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Did You Bond With Baby Right Away?

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Birth is a funny thing; one minute there’s a stranger you’ve never met inside you, and the next your flesh and blood is in your arms, and you make the quantum leap from anticipatory attachment to full-on, I-would-die-for-you infatuation. Unless you don’t.
Plus: What to Do When the Bond Isn’t Instant

Writer Jessica Valenti shares in a bravely honest essay in The Guardian her hesitation to fully love her newborn daughter Layla, born 11 weeks early and very sick. With Layla’s body rendered less-than-cuddly by IVs, wires and feeding tubes, and a tendency to stop breathing and turn blue when being held, Valenti found herself slow to attach.
Plus: The New Dad’s Guide to Baby Bonding

When your entrance into parenthood isn't marked with flowers and congratulations, but a deadly disease and a baby that is 2lb of sagging skin hanging from fragile bones, your brain simply doesn't let the possibility of a happy ending enter the picture. Better not get attached, it tells you. This does not look promising…there's a difference between having love for someone and being able to feel it. I had so much love for Layla that I couldn't bear to let it manifest, lest she would be taken away from me. I had to slowly, over months, convince myself that she wasn't going to die after all – that it was OK to get attached.
Plus: Back-to-Work Baby Bonding

My son was born 6 weeks early, and immediately whisked away by the NICU team for evaluation before I could see him. I stole glimpses between the bodies crowded around him, and as they moved to take him upstairs, timidly asked if I could see and hold him. Every new mom wants that iconic moment of holding your baby for the first time, and the fact that no one offered it scared me. Was the situation that dire? In the end, I held him for about 10 seconds, just enough time for my husband to get a really unflattering photo, and then off he went. Later, when we went to the NICU to see him, they had us wait because he was getting an IV and not happy about it. I could hear a baby screaming in pain, and knew it was mine, but since I didn’t even know him well enough to pick him out of a line-up, I felt oddly detached. Bonding came in leaps and bounds over the next few days as he thrived in the NICU, but I can completely understand Valenti’s hesitation. I think it’s natural for even moms and dads of completely healthy babies to be slow to bond, even though it’s something few parents talk about.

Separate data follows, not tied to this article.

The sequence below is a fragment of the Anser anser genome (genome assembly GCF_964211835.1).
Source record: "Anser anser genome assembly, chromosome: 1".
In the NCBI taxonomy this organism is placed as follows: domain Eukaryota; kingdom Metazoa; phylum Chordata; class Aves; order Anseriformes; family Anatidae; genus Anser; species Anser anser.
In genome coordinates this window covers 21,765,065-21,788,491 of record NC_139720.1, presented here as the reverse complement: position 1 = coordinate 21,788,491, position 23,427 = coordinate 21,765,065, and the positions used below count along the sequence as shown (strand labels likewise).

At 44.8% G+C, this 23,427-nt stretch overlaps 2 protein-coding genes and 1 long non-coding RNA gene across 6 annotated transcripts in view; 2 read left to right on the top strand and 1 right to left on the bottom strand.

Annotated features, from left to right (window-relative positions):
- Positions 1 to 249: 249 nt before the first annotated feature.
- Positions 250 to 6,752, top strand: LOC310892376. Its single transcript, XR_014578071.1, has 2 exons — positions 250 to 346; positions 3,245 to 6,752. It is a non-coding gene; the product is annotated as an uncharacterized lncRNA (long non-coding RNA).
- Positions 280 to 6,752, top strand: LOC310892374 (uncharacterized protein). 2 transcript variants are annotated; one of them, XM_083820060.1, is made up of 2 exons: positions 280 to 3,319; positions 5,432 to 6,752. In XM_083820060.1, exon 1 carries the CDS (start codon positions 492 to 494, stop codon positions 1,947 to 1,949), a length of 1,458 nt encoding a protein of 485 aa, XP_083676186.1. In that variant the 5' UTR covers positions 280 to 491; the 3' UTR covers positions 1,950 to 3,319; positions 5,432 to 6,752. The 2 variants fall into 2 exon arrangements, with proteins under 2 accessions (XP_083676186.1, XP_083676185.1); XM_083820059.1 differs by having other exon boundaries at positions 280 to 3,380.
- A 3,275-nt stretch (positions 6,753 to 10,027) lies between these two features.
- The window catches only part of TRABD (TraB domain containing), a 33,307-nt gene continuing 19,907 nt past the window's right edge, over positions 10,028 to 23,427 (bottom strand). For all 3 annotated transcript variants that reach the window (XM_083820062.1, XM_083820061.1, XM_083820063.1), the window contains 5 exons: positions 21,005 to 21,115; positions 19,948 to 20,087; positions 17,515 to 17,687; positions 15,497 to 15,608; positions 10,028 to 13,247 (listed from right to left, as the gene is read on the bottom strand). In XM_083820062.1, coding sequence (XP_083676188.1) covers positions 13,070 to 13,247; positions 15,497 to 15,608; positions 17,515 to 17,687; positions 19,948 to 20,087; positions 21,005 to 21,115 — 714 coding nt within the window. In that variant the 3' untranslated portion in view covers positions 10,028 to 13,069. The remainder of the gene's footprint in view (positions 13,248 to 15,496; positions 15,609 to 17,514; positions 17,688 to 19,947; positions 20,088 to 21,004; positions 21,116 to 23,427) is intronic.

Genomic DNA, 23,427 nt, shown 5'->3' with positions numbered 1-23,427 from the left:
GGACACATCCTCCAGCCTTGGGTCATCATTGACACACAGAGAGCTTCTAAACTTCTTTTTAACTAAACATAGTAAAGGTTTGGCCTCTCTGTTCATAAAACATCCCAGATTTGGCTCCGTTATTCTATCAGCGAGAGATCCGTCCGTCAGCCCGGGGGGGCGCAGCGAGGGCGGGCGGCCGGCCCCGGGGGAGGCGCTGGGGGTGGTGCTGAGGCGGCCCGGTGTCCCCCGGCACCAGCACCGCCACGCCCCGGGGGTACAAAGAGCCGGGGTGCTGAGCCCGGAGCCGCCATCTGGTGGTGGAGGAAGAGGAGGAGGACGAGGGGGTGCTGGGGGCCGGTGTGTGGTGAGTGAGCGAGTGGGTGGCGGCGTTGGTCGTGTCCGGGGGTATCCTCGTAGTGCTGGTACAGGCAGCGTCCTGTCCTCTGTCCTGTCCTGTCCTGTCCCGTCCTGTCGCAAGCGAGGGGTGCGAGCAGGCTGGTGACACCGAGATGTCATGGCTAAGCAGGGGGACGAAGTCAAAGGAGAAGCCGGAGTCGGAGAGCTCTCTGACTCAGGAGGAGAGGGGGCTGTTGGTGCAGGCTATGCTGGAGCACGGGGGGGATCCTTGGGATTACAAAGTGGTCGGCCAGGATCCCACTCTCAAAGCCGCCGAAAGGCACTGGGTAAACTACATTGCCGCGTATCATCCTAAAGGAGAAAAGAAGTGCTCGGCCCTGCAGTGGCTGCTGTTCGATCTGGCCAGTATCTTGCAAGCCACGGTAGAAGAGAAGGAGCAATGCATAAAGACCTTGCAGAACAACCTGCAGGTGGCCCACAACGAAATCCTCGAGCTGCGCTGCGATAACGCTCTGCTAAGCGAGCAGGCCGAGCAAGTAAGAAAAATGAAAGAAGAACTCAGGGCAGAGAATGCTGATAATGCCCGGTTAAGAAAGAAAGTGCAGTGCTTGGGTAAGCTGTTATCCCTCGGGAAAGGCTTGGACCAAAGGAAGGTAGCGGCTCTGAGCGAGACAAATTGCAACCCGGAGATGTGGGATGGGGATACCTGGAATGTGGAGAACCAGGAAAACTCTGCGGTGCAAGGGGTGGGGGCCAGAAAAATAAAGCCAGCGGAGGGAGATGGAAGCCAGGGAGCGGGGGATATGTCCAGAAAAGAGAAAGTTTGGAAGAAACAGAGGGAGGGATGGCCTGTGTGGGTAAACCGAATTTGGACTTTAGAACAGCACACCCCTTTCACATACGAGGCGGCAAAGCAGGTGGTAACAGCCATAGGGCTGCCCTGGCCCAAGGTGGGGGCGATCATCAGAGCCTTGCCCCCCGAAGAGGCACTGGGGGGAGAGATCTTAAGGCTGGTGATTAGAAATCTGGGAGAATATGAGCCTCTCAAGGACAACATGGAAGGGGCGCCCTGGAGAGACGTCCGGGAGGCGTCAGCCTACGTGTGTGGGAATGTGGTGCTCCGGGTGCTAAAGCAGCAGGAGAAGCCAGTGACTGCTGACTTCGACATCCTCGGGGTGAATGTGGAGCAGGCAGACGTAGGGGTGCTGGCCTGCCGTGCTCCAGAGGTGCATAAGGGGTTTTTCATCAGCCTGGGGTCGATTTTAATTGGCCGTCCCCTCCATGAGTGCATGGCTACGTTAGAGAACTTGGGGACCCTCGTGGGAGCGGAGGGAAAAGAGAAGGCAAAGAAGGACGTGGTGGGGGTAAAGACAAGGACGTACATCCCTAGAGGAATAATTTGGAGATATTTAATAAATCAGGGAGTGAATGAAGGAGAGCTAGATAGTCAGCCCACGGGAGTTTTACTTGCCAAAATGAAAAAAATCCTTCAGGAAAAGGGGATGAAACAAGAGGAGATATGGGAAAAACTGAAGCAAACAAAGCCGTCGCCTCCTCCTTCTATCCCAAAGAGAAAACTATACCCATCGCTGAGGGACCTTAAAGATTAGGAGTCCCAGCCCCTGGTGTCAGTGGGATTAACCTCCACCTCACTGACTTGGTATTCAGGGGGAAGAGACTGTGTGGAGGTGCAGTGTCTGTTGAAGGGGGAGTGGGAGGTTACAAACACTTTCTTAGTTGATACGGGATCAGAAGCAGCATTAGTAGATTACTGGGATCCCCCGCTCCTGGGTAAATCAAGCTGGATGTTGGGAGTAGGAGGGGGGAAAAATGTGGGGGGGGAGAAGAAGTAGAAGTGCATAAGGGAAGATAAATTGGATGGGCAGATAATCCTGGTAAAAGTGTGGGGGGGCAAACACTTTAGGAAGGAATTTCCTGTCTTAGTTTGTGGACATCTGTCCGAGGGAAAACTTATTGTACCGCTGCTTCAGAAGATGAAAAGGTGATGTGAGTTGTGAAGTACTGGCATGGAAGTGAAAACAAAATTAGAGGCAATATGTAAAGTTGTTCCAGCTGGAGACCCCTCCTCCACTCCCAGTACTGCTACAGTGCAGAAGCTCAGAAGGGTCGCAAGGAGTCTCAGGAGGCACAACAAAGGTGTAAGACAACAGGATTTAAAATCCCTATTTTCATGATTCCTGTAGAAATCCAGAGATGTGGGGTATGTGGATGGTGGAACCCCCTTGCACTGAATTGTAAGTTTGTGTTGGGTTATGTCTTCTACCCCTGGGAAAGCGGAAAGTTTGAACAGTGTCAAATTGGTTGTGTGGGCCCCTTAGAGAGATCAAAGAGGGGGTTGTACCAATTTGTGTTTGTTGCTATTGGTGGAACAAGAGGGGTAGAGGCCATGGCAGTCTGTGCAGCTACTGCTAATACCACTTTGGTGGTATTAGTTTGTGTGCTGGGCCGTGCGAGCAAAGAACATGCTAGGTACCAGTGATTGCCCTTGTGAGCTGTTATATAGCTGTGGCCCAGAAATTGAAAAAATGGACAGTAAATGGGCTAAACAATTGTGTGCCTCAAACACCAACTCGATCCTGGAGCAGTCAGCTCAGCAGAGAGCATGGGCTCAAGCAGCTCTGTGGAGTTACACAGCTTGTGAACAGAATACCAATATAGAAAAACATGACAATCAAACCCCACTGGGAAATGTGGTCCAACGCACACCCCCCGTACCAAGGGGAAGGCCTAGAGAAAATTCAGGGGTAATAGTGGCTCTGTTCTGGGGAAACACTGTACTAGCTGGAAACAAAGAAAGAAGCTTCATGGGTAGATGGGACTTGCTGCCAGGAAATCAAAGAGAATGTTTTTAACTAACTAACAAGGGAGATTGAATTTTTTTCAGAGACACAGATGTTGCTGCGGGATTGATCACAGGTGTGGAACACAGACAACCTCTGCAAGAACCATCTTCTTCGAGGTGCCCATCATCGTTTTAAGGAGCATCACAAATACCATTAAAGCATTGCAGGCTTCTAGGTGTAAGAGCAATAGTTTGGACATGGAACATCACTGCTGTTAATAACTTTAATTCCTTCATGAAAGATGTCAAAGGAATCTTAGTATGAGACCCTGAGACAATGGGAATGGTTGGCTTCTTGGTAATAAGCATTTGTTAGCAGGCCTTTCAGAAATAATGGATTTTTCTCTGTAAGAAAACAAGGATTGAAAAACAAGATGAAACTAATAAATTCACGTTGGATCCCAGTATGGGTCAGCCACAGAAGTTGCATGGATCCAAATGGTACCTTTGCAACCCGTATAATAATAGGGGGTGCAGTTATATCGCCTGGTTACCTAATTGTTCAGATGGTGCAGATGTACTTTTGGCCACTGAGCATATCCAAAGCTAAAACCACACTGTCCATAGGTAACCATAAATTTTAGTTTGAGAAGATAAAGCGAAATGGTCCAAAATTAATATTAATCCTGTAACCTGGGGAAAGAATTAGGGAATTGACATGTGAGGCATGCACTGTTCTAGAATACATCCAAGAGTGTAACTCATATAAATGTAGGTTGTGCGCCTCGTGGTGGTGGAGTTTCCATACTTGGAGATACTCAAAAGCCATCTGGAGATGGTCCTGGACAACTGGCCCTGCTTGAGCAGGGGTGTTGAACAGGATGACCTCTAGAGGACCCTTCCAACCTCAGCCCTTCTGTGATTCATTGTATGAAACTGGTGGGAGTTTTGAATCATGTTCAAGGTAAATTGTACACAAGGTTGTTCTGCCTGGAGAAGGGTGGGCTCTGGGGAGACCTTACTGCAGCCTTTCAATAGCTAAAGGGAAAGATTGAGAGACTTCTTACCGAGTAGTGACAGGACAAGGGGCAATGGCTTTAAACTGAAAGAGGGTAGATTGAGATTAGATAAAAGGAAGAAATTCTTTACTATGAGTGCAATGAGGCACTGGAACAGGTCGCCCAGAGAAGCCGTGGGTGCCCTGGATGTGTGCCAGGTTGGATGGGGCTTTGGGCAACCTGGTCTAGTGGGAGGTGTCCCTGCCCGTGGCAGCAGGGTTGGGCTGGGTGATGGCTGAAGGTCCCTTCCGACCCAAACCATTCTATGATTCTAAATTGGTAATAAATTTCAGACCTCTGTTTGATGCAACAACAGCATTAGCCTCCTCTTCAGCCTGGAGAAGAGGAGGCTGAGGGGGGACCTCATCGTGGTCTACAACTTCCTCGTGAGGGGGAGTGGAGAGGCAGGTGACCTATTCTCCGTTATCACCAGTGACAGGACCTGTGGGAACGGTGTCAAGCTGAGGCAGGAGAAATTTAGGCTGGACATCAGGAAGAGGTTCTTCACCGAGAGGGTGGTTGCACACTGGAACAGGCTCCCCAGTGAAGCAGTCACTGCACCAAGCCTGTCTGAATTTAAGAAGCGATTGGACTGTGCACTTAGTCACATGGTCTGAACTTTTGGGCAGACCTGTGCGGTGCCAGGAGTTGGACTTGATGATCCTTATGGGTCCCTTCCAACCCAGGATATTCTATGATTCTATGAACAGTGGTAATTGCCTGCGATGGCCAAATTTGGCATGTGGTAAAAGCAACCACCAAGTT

Plus: Bonding With Preemies

Did you love your baby right away? Or was it more of a falling-in-love process that took place over days, week or months?

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